Clyde Spencer
July 27, 2019 2:53 pm

To be fair, it does appear that something has changed since about 1975 (as shown in Fig. 1). That doesn’t mean that humans are responsible, but there does appear to be a kink in the trend(s), leading to an increasing slope in the last ~45 years. That should be addressed.

Dr Deanster
Reply to  Clyde Spencer
July 27, 2019 3:59 pm

To be fair, the temp decreased from 47 to 75, then started back up. BUT … What is curious to me is …… what happened in 2000, where there is a break in the data and a steady climb from that point, while the rest of the globe was experiencing “the pause”.

I smell some good ol home cooked temperature data, made to order … and ain’t it beautiful?

Question … does the satellite data show a record for Paris as well?

Larry in Texas
July 27, 2019 2:55 pm

Whatever happened to “weather is not climate?”

tom s
Reply to  Larry in Texas
July 27, 2019 7:16 pm

Only when it fits the narrative. Get with it!

Gary Kerkin
July 27, 2019 2:56 pm

In 1953 Cole Porter published a song, “I love Paris”. One of the lines is, “I love Paris in the summer—when it sizzles!”

We often overlook contemporary comments. Is this a case where a comment from 70 years ago reflects on what is being measured now? And puts it in perspective?

Samuel C Cogar
July 27, 2019 3:07 pm

Paris’s previous hottest temperature record stood for nearly 72 years.³

On July 28, 1947, the city reached 104.7°F (40.4°C).³

Paris’s high of 108.7°F (42.6°C) on Thursday (July 25, 2019) broke the old record by 4°F (2.2°C),

which is an incredible feat by any stretch of the imagination. To break an all-time temperature record by 4°F in summer, let alone tie it, is extremely difficult to do, even with global warming.

Too soon we forget that the Liberation of Paris during World War II occurred on August 25, 1944. And 3 years later, 1947, it was surely still a “dark” city with a scarcity of “heat trapping” automobiles, buildings and infrastructure …….. compared to what it now is.

If one adjusted for the horrendous increase in the Heat Island Effect from a “Paris of July 28, 1947” …….. to a “Paris of July 25, 2019” …….. Paris would surely have been far hotter in 1947.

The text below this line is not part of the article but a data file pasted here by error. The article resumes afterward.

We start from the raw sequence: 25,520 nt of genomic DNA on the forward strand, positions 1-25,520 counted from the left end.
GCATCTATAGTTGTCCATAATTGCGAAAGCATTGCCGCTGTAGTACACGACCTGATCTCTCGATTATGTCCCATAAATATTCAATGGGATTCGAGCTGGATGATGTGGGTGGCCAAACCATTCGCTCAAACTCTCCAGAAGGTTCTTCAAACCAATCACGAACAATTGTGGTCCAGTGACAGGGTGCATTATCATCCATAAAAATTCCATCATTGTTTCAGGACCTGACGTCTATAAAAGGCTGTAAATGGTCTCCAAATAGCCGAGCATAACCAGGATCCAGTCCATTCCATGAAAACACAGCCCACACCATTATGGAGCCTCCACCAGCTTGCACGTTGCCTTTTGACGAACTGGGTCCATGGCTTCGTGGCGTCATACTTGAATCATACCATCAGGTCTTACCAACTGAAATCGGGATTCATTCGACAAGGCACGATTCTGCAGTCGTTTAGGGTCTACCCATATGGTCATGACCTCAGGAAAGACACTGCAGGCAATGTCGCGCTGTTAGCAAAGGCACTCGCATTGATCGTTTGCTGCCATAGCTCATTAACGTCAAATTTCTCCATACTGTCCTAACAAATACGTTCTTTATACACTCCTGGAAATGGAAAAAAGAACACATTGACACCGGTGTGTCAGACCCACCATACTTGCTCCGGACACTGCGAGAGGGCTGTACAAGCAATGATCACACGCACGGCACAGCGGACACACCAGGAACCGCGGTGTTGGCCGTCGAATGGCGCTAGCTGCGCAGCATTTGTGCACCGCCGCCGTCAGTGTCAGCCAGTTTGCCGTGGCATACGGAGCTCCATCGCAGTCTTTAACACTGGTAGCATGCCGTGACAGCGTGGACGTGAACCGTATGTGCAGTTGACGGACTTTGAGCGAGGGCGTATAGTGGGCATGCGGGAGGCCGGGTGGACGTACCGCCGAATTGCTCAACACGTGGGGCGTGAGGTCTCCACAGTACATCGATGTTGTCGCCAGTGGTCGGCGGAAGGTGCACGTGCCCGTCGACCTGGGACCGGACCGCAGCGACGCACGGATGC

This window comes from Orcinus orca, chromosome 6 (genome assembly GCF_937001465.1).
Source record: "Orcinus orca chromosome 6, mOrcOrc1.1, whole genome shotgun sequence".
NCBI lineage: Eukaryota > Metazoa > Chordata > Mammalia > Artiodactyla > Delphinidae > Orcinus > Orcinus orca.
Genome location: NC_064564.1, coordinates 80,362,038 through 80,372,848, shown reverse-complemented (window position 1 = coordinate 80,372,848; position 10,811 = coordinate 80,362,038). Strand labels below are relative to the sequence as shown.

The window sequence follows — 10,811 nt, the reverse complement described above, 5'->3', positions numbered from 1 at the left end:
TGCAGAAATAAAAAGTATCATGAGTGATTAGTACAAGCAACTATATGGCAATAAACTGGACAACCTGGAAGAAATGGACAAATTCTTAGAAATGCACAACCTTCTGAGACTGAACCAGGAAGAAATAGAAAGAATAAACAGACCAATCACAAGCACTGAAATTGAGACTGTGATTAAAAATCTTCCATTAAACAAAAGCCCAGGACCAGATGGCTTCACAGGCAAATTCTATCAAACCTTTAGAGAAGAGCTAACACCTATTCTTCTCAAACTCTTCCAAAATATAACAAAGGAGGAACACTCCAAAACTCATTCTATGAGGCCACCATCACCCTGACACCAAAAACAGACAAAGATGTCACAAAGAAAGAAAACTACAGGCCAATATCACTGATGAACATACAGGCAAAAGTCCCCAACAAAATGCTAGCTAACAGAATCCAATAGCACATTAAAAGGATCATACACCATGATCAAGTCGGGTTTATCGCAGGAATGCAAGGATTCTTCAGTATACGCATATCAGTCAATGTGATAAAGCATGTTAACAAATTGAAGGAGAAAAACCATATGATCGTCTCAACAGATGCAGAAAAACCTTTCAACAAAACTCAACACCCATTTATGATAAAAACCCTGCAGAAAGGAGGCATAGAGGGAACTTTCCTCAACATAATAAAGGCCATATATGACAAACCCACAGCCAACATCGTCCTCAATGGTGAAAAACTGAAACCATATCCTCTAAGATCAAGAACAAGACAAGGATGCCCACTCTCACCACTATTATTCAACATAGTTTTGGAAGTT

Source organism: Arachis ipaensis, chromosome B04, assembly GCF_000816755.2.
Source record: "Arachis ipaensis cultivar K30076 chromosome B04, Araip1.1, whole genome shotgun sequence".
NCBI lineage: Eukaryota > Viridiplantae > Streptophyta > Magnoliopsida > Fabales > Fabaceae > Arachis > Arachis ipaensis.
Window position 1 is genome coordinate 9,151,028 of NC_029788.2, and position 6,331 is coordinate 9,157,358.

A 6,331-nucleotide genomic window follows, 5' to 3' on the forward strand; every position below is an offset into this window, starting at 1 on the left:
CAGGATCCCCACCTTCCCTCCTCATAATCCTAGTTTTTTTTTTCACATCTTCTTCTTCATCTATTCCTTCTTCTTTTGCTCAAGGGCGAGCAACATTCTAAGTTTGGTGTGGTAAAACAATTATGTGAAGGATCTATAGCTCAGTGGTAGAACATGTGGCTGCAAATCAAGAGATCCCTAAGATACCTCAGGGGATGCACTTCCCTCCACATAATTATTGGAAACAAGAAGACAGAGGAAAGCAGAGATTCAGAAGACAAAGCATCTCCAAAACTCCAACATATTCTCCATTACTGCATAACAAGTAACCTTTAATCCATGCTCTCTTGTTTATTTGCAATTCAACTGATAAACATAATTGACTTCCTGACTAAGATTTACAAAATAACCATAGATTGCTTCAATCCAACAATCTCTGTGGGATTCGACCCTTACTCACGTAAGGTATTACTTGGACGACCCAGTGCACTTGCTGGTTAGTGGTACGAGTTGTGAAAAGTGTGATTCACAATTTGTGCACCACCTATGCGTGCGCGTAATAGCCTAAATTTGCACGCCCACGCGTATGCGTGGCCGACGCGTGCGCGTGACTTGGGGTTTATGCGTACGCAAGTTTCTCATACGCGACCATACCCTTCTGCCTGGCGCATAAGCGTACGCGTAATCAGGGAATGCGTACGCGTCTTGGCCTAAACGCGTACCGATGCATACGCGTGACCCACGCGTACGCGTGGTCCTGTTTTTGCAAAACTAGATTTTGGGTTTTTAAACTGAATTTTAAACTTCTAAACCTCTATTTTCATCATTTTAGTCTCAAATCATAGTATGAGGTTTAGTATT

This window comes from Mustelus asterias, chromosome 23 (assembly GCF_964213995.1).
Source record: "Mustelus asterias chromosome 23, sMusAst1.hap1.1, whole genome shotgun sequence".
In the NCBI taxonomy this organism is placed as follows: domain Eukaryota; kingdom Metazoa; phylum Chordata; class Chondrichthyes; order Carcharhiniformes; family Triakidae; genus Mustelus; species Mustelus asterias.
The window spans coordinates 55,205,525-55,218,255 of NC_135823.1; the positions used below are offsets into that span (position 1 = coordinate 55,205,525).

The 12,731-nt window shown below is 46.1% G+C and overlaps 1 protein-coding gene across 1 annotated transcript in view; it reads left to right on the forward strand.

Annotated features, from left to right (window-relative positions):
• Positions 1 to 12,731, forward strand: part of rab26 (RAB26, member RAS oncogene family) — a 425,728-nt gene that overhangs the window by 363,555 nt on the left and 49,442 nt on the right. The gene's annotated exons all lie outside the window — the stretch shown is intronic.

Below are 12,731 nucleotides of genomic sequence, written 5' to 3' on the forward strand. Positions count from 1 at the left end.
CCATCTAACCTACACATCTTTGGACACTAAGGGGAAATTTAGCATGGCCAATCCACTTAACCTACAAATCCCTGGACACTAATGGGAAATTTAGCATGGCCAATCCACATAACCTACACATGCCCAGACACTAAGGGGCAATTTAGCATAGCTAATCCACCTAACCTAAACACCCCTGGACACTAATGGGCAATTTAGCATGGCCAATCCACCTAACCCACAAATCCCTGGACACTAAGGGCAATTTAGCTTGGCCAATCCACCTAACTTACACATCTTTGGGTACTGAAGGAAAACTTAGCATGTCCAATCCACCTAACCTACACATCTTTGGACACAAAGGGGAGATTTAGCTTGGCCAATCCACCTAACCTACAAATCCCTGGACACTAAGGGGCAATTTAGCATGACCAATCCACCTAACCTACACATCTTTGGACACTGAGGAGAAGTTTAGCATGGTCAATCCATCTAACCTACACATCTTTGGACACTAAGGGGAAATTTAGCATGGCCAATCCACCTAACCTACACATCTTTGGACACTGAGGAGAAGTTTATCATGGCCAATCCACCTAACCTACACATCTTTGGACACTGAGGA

Reply to  Samuel C Cogar
July 27, 2019 6:49 pm

” And 3 years later, 1947, it was surely still a “dark” city with a scarcity of “heat trapping” automobiles, buildings and infrastructure …….. compared to what it now is.”
So what about all the years in between, which did not exceed 40.4°C?

ATheoK
Reply to  Nick Stokes
July 27, 2019 7:27 pm

That is for the believer in magic CO₂ to explain.

Reply to  ATheoK
July 27, 2019 8:32 pm

Le jour de fièvre est arrivée.

toorightmate
Reply to  Nick Stokes
July 28, 2019 4:36 am

Very tru Nick.
The population of Paris now is only about one tenth of the 1900 population so it is only logical that there is no UHI effect.
You bloody donkey.

Samuel C Cogar
Reply to  Nick Stokes
July 28, 2019 4:14 am

So what about all the years in between, which did not exceed 40.4°C?

Nick Stokes, ……. I thought you knew, ….. the French didn’t have thermometers that would measure air temperatures that exceeded ….. 21.41097°C …. prior to May 31st, 2012.

Mike
Reply to  Samuel C Cogar
July 27, 2019 7:00 pm

”If one adjusted for the horrendous increase in the Heat Island Effect from a “Paris of July 28, 1947” …….. to a “Paris of July 25, 2019” …….. Paris would surely have been far hotter in 1947.”

My thoughts exactly!

Jim
Reply to  Samuel C Cogar
July 27, 2019 7:54 pm

I bet there was almost no pavement back then.

Walter Sobchak
Reply to  Jim
July 27, 2019 8:45 pm

Central Paris was paved in the 19th century. It is very compact dense city.

Latitude
July 27, 2019 3:07 pm

please don’t use this term > extreme weather

James Schrumpf
Reply to  Latitude
July 27, 2019 4:28 pm
Donald L. Klipstein
July 27, 2019 3:21 pm

Evidence that this record temperature is in fact due to “climate change” can be shown by examining the list of LOW temperatures in France: https://en.wikipedia.org/wiki/List_of_extreme_temperatures_in_France#Low_Temperatures

Note that not a single one is in the 21st century. You have to go back 34 years into the past to find a record low temperature in all of France.

J Mac
Reply to  Donald L. Klipstein
July 27, 2019 4:30 pm